The permeability and stability of microencapsulated epoxy resins
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- Yuan, L., Liang, G., Xie, J. et al. J Mater Sci (2007) 42: 4390. doi:10.1007/s10853-006-0606-6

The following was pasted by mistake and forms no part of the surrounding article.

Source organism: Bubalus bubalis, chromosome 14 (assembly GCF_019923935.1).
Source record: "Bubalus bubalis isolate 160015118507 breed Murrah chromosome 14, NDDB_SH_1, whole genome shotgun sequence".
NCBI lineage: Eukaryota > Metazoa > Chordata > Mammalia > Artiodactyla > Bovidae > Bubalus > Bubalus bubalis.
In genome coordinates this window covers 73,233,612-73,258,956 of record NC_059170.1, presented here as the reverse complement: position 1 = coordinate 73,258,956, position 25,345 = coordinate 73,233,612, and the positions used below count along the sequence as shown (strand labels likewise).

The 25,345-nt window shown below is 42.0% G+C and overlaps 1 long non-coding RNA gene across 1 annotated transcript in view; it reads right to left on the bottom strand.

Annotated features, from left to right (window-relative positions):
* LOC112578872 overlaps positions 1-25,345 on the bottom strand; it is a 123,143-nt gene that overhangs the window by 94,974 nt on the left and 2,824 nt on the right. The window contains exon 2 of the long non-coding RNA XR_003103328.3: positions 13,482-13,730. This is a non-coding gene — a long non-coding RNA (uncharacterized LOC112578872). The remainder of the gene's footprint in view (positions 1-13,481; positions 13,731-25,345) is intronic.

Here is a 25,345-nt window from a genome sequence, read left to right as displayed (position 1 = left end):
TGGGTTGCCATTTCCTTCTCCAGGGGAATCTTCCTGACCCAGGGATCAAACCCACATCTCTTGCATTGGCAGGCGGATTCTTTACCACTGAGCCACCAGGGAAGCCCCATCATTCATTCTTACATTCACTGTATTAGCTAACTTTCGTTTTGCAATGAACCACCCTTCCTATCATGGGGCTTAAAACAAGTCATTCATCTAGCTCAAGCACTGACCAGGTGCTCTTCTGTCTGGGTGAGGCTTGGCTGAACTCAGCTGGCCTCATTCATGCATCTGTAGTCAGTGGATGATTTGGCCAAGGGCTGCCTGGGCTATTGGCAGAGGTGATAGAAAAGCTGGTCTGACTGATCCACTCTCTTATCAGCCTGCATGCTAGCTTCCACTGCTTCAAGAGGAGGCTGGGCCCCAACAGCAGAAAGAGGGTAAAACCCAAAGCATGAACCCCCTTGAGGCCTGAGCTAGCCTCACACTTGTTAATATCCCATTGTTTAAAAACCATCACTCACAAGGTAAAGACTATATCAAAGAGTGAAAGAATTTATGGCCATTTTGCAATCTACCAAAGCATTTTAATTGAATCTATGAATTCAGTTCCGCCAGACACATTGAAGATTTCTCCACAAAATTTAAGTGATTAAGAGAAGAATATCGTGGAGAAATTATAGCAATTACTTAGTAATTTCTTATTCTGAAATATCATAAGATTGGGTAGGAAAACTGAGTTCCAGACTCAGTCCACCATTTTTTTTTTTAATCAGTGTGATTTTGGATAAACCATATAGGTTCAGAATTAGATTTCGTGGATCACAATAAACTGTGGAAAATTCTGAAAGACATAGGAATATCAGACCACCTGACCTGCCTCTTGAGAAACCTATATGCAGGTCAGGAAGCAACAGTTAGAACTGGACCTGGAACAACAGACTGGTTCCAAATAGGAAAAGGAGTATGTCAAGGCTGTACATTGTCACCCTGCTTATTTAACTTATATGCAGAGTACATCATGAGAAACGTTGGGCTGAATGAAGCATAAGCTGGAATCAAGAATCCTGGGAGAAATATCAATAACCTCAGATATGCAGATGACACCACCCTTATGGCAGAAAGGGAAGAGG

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Microcapsules containing self-healing agents have been introduced into polymer to self-heal the microcracks and toughen the brittle matrix. Poly(urea–formaldehyde) (PUF) microcapsules containing epoxy resins are potential for the self-healing and toughening polymer. The resistance to medium surroundings of microcapsules is required. In the present study, PUF microcapsules containing epoxy resins were prepared by in situ polymerization. The effects of diameter, surface morphology and wall thickness on the permeability and stability of microcapsules in thermal and solvent surroundings were investigated. The morphology of microcapsule was investigated using optical microscope (OM), metalloscope (MS) and scanning electron microscope (SEM), respectively. The composition on the surface of microcapsule was analyzed by using energy dispersive analysis of X-ray (EDAX). The thermal properties of microcapsules were investigated using differential scanning calorimetry (DSC) and thermogravimetry analysis (TGA). The thermal permeability of core increases and the stability of microcapsule decreases with the enhancement of heating temperature mainly due to the expansion of epoxy resins below 251 °C and the decomposition of PUF above 251 °C. At room temperature, the permeability constants of core materials of microcapsules in acetone solvent are small and they are 1.20 × 10−3 m s−1, 1.39 × 10−3 m s−1 and 1.60 × 10−3 m s−1 corresponding to the microcapsules with diameters of 400 ± 50 μm, 230 ± 40 μm and 120 ± 30 μm. Increasing the surface smoothness, diameter and wall thickness can decrease the permeability and improve the stability of microcapsules in thermal and solvent surroundings.